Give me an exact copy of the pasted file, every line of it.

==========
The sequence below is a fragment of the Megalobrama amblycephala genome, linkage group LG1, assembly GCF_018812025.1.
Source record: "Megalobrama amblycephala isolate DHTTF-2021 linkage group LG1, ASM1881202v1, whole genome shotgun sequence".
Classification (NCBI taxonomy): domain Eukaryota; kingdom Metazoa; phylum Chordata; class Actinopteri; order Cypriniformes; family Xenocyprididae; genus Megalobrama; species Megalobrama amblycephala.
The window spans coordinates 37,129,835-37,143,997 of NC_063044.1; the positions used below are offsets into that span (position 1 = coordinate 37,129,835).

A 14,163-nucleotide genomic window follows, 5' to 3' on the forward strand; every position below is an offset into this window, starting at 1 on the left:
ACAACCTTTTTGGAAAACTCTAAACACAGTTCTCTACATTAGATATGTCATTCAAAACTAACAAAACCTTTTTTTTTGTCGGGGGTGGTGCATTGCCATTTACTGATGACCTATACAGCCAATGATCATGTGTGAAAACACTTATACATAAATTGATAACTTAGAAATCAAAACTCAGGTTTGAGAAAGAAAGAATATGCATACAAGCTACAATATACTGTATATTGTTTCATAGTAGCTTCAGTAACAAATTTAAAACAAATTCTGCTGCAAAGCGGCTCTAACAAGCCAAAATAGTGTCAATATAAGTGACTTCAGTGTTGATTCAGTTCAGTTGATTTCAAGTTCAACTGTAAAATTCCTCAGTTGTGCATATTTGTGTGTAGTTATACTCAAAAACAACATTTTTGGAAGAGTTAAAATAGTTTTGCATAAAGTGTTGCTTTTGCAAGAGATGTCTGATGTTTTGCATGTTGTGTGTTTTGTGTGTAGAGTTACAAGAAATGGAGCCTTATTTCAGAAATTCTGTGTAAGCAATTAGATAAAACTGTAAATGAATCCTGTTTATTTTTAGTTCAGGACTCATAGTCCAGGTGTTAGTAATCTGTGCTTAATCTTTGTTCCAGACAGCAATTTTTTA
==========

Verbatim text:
The sequence below is a fragment of the Megalobrama amblycephala genome, linkage group LG1, assembly GCF_018812025.1.
Source record: "Megalobrama amblycephala isolate DHTTF-2021 linkage group LG1, ASM1881202v1, whole genome shotgun sequence".
Classification (NCBI taxonomy): domain Eukaryota; kingdom Metazoa; phylum Chordata; class Actinopteri; order Cypriniformes; family Xenocyprididae; genus Megalobrama; species Megalobrama amblycephala.
The window spans coordinates 37,129,835-37,143,997 of NC_063044.1; the positions used below are offsets into that span (position 1 = coordinate 37,129,835).

A 14,163-nucleotide genomic window follows, 5' to 3' on the forward strand; every position below is an offset into this window, starting at 1 on the left:
ACAACCTTTTTGGAAAACTCTAAACACAGTTCTCTACATTAGATATGTCATTCAAAACTAACAAAACCTTTTTTTTTGTCGGGGGTGGTGCATTGCCATTTACTGATGACCTATACAGCCAATGATCATGTGTGAAAACACTTATACATAAATTGATAACTTAGAAATCAAAACTCAGGTTTGAGAAAGAAAGAATATGCATACAAGCTACAATATACTGTATATTGTTTCATAGTAGCTTCAGTAACAAATTTAAAACAAATTCTGCTGCAAAGCGGCTCTAACAAGCCAAAATAGTGTCAATATAAGTGACTTCAGTGTTGATTCAGTTCAGTTGATTTCAAGTTCAACTGTAAAATTCCTCAGTTGTGCATATTTGTGTGTAGTTATACTCAAAAACAACATTTTTGGAAGAGTTAAAATAGTTTTGCATAAAGTGTTGCTTTTGCAAGAGATGTCTGATGTTTTGCATGTTGTGTGTTTTGTGTGTAGAGTTACAAGAAATGGAGCCTTATTTCAGAAATTCTGTGTAAGCAATTAGATAAAACTGTAAATGAATCCTGTTTATTTTTAGTTCAGGACTCATAGTCCAGGTGTTAGTAATCTGTGCTTAATCTTTGTTCCAGACAGCAATTTTTTA